Monday, October 5, 2009

generations of weavers...

My brother is a master weaver...his work has been published in the Native People's magazine and he is recognized throughout the Northwest for his's a sample of his work:
Pictured here is a hip bag he wove many years ago - the fibre used here is cornhusk a traditional Indian weaving material he is particularly noted for. The design is traditional arrows.

So this being said, my brother was invited to the Northwest Native American Basketweavers Association annual conference as one of their presenters. He invited me along as his assistant and I gladly went, I hadn't gone before and I just KNEW it would be an adventure of epic was. We got to the conference (in beautiful Chehalis country) and on our first day (Friday) we dressed for the occasion - which is how we were taught by Atway Calvin Shillal.

It was a very casual and relaxed atmosphere, I don't think I've been to any other conference that was run like this. We got right down to the business of sharing with others our particular style of weaving - we made them small kits for projects so that they would complete either a small basket or flat bag. Throughout the morning you would hear shouts from other tables "So and So completed their first cedar basket" and then loud cheers from around the room. It was probably the most positive and encouraging activity I've ever participated in. As those around our table were working out their projects you could just see in their eyes the excitement of learning yet another amazing craft done by our grandmothers and great grandmothers before us. Stories were shared throughout the day about how they used to see THIS grandma do this or they would see THAT auntie trading her baskets for things.

One of the things I absolutely loved about this was that there were all ages our table we had some beautiful young ladies weaving their small flat bags...they showed hope for our nations - these women were respectful of their elders, spoke about positive issues they were aware of and in general demonstrated that our tribal youth, when given a vision and path to follow are willing and eager to walk along with the grandmas and aunties they know.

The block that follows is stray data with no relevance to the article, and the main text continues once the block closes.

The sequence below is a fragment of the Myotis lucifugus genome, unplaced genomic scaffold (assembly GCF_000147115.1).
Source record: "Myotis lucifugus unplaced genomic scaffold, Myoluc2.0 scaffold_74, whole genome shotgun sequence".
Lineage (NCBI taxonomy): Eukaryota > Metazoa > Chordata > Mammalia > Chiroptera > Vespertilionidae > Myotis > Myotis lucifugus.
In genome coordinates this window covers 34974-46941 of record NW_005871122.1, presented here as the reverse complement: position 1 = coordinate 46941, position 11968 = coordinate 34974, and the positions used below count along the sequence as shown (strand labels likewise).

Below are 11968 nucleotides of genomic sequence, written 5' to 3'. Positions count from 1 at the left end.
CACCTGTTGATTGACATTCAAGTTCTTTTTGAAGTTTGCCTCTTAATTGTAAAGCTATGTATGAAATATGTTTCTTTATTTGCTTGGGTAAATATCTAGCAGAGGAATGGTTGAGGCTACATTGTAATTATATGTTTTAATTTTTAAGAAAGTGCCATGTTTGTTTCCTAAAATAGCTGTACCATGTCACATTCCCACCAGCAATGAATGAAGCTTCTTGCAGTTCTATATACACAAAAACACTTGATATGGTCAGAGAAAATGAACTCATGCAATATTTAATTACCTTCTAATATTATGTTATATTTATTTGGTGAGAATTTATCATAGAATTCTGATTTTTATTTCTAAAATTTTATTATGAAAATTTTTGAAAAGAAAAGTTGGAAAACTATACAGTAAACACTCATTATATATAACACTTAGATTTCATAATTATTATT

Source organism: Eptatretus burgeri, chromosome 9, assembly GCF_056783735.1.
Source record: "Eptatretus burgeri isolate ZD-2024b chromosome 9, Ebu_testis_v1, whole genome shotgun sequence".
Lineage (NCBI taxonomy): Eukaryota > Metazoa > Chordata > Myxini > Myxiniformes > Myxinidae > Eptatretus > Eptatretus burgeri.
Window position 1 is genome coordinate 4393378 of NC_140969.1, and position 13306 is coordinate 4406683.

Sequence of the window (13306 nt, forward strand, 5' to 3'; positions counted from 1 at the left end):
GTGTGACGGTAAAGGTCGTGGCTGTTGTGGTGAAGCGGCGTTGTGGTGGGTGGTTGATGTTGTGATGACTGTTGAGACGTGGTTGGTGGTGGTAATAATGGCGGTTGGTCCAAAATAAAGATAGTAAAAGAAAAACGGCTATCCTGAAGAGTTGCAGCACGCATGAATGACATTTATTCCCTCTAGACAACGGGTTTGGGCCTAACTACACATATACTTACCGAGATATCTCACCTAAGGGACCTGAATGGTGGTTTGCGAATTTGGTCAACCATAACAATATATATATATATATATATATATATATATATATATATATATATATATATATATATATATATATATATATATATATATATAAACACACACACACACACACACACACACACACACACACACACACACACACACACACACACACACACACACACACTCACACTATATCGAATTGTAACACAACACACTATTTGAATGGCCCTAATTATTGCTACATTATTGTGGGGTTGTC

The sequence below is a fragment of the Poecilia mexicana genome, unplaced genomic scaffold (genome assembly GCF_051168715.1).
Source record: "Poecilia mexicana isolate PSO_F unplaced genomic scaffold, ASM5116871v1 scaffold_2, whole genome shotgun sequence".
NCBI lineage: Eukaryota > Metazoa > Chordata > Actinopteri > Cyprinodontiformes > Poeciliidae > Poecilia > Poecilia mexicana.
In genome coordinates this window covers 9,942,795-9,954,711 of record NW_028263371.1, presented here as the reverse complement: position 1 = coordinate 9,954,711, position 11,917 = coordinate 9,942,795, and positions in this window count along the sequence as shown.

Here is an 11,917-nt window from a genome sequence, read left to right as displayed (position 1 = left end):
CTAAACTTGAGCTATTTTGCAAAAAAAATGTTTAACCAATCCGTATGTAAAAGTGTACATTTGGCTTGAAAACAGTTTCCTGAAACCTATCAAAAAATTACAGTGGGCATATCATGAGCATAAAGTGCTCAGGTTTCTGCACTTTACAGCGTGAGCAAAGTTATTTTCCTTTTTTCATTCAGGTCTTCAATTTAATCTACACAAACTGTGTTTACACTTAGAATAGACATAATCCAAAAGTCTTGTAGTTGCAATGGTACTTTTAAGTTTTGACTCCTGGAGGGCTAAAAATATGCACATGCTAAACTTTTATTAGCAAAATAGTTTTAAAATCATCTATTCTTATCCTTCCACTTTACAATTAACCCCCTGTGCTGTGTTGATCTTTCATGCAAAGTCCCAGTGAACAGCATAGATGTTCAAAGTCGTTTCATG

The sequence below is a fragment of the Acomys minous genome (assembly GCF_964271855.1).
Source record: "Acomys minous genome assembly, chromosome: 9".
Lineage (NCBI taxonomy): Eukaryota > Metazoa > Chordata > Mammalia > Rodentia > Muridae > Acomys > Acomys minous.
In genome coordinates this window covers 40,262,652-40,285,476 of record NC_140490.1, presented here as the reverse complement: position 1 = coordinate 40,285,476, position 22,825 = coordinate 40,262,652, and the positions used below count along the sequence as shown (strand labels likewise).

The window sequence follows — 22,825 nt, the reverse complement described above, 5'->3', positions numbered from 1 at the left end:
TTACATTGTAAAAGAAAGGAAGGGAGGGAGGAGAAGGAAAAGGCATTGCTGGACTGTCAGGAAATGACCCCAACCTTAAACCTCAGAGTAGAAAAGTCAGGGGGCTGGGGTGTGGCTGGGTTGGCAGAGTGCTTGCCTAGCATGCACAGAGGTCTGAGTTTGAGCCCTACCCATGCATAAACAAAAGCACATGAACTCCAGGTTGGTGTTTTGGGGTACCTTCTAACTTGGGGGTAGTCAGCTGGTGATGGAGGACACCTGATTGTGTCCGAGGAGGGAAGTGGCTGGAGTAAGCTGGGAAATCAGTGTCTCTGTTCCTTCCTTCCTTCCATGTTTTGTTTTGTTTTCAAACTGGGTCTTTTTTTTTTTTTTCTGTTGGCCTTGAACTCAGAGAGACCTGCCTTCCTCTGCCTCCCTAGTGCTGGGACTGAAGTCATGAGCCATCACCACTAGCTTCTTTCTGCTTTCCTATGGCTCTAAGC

After our first day ended we were making our way through the vendors and happend to stop at one booth where I saw these beaded spiders in all different colors. The woman in the booth noticed that I was looking closer at them and told us this story: These spiders were made by Jicarilla Apache women (the booth owner and her daughter). Long ago, Grandmother Spider was a very skilled weaver who's webs were tight enough to carry is Grandmother Spider who taught the Jicarilla Apache people how to weave...if you have time, look up more stories about her, shie's quite the amazing one.

It had been an exhausting but amazing day...when we got back to our room we thought were going to do other things but both of us ended up sleeping REALLY well that night.

Day two came about with a sunrise like you only see in Western Washington, sparkling through the trees with cheerful hope, tickling your spirit to awaken you gently but bright enough to mean GOOD MORNING.

This day more women finished their little bags and I marveled at the intricate patterns woven into their first flat bag ever!

I also enjoyed the hard work and cheerful buzz of conversation as we worked through our second day of weaving. More announcements of first projects and cheers from the room...

After our weaving conference ended we were honored to be invited to dinner at the brand new Chehalis Tribal Center. We were welcomed by Dan G a Chehalis tribal council member and after a few raffle items were announced we got to go through the line to eat some of the best seafood imaginable prepared for us by Chehalis tribal elders!

A Chehalis tribal canoe family shared with us some songs and dances and then a Quileute group also shared their songs, dances and a few stories. Coast tribe songs are filled with such rich strength and stories. One of the Quileute songs and dances talks about how the bird was the Watcher, as the Watcher he went about the land looking and seeing what was being done...he happened to see the Killer Whale come up to the shore and turn itself into a Wolf so he could go and live as a Wolf among the turn, the Wolf went to the shore and turned himself into a Whale so he could go swim about and see what was under water. The Bird watched these things happen and saved them to tell his children about and that's where the dance came from.

I found it all to be almost more than words can say...

To end such an amazing weekend we stopped by to see my littlest grand-daughter Nellie who greeted us with big smiles, patted us on our faces and then sent us home with warmth and love surrounding us.

All things being said and done it was just SO WONDERFUL to get home to be greeted by our faithful friends Rocky and Sandy

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